It is rather obvious that inflation is part of our current economy yet underreported. Multiple articles have discussed this including one we did looking at the overall budget expenses for most American households. I’m not sure why the mainstream media isn’t stating the obvious; that American families need credit to keep the economy running. We aren’t talking about modest ratios of debt to income, but a growing amount of credit is being used as a bridge between the wage stagnation we have been facing and covering monthly expenses. I was skimming over article after article and no one seems to talk about the wage and price gap. Yes, we hear about families having a hard time making their mortgage payments. But do you really need a 10 page analysis on why a person making $14,000 a year can’t afford a $720,000 loan? The true story is in the massive wage stagnation of the nation. At a time when the unemployment rate is at record lows, GDP is growing, and home prices skyrocketing why is it that Americans are having to tap into unprecedented amounts of credit? We saw how dependent the overall global economy is addicted to credit when in August the markets literally went into a screeching halt over liquidity. No credit, no money. In fact, we are witnessing an interesting shift to a credit equals money economy. Think Americans are saving?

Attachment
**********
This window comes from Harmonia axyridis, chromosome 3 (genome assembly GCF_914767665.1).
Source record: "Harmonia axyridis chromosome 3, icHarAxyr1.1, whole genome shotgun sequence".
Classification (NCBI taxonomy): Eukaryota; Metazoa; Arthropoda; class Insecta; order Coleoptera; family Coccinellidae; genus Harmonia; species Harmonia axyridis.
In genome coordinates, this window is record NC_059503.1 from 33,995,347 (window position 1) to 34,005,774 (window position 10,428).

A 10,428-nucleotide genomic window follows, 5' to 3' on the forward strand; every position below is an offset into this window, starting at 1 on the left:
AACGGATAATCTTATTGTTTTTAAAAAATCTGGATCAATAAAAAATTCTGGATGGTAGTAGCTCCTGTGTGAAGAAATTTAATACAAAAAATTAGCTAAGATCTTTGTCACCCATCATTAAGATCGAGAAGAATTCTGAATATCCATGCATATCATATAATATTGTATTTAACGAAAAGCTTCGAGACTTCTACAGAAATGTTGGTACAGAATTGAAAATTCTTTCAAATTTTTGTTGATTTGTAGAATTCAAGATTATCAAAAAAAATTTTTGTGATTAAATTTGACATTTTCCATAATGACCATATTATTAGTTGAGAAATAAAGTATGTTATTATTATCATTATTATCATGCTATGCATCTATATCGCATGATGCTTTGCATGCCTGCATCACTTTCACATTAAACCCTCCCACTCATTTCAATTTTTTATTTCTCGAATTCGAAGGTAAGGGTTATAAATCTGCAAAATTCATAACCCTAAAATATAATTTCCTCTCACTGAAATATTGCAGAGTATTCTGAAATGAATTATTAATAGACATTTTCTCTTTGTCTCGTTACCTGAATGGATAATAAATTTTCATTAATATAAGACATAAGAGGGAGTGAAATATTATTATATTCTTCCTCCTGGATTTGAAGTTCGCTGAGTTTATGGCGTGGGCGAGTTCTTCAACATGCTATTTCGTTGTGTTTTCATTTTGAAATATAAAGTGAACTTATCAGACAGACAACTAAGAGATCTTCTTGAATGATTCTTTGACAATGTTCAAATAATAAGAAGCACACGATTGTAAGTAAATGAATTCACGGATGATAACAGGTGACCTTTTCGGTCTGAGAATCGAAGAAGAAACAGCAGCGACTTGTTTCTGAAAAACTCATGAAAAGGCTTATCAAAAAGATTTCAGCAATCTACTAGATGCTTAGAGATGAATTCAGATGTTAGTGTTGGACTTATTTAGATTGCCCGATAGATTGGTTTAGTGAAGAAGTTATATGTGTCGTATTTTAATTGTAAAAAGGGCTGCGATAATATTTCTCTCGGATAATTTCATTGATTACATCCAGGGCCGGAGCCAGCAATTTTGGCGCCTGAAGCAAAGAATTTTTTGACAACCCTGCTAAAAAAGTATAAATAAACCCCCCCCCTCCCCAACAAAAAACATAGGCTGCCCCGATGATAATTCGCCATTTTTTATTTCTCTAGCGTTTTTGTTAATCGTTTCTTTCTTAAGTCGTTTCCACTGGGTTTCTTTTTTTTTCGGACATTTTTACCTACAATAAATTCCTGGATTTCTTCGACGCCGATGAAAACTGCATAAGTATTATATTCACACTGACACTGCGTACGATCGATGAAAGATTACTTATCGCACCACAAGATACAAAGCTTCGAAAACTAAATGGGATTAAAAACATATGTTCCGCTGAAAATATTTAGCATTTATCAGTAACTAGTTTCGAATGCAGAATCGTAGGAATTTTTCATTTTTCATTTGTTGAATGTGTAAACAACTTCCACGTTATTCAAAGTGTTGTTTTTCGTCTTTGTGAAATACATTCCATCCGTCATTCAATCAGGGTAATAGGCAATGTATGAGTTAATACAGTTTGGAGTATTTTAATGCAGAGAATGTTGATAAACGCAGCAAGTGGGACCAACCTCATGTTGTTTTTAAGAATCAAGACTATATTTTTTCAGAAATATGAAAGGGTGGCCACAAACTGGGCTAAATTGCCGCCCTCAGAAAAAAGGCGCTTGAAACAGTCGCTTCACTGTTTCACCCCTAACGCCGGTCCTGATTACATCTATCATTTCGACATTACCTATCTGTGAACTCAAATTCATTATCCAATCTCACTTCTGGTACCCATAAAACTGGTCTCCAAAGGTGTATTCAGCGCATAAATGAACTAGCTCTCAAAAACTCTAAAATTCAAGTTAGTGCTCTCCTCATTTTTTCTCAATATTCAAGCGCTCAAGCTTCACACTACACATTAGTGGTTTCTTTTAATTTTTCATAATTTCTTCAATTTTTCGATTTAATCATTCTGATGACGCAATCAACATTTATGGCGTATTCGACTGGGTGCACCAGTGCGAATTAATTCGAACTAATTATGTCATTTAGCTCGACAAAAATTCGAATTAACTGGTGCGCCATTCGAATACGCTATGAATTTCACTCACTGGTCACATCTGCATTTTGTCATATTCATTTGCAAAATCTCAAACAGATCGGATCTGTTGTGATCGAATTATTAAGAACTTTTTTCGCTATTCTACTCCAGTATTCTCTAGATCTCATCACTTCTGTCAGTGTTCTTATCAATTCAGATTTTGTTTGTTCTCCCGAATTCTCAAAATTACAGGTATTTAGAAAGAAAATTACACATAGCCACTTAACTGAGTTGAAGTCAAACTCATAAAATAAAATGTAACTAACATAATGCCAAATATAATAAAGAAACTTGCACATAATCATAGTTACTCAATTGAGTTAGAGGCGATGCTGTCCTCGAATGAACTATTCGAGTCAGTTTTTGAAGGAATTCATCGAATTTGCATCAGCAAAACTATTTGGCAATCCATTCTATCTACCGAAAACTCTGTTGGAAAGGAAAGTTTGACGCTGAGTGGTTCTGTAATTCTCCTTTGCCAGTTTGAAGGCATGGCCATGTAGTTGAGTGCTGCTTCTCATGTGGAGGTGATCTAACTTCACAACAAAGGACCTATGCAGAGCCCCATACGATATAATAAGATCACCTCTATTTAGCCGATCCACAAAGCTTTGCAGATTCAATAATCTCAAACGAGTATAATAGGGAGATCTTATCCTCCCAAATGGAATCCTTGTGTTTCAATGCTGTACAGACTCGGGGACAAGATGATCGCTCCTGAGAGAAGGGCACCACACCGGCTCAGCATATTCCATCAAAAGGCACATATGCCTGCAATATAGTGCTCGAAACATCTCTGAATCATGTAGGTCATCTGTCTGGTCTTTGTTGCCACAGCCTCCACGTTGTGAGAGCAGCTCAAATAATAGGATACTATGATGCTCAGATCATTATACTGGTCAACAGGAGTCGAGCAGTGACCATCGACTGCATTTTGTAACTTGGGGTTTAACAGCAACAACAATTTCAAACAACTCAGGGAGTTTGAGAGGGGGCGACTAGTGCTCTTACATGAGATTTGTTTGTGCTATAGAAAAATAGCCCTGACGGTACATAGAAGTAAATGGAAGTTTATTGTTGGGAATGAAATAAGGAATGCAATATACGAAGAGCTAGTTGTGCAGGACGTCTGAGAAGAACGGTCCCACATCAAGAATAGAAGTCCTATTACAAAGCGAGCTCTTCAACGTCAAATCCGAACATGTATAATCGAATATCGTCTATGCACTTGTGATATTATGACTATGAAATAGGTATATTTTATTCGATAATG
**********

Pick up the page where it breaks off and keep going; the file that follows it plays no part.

Americans actually spend more than they earn. How can this be? For one, we rarely see cash anymore. At least on a large scale. Most people get their paycheck electronically deposited. Then they pay their mortgage with e-Bills. Then they use debit and credit cards for every purchase including items from fast food chains. As if you need to charge a 50 cent donut on your American Express. When was the last time that you cashed your check and had the entire amount in your hands? It is interesting to note that this faith in electronic money hit a few walls when people couldn’t withdraw money from the
You Want Money? Uncle Fed has a Loan for Ya!
Openly the Fed is beating its chest like a Neanderthal stating that it will do everything to stifle inflation. However, when we look at BLS data, inflation isn’t to be found. O where o where are you inflation in government stats? The government wants you to believe that prices are stable but debt to income ratios have never been higher for the country. Why is this? With such a massive boom in housing, you would think people would have equity and diversified wealth management strategies. This isn’t the case with most American’s since most of their wealth is stored in housing. Don’t think so? Take a look at the booming mortgage debt in the US: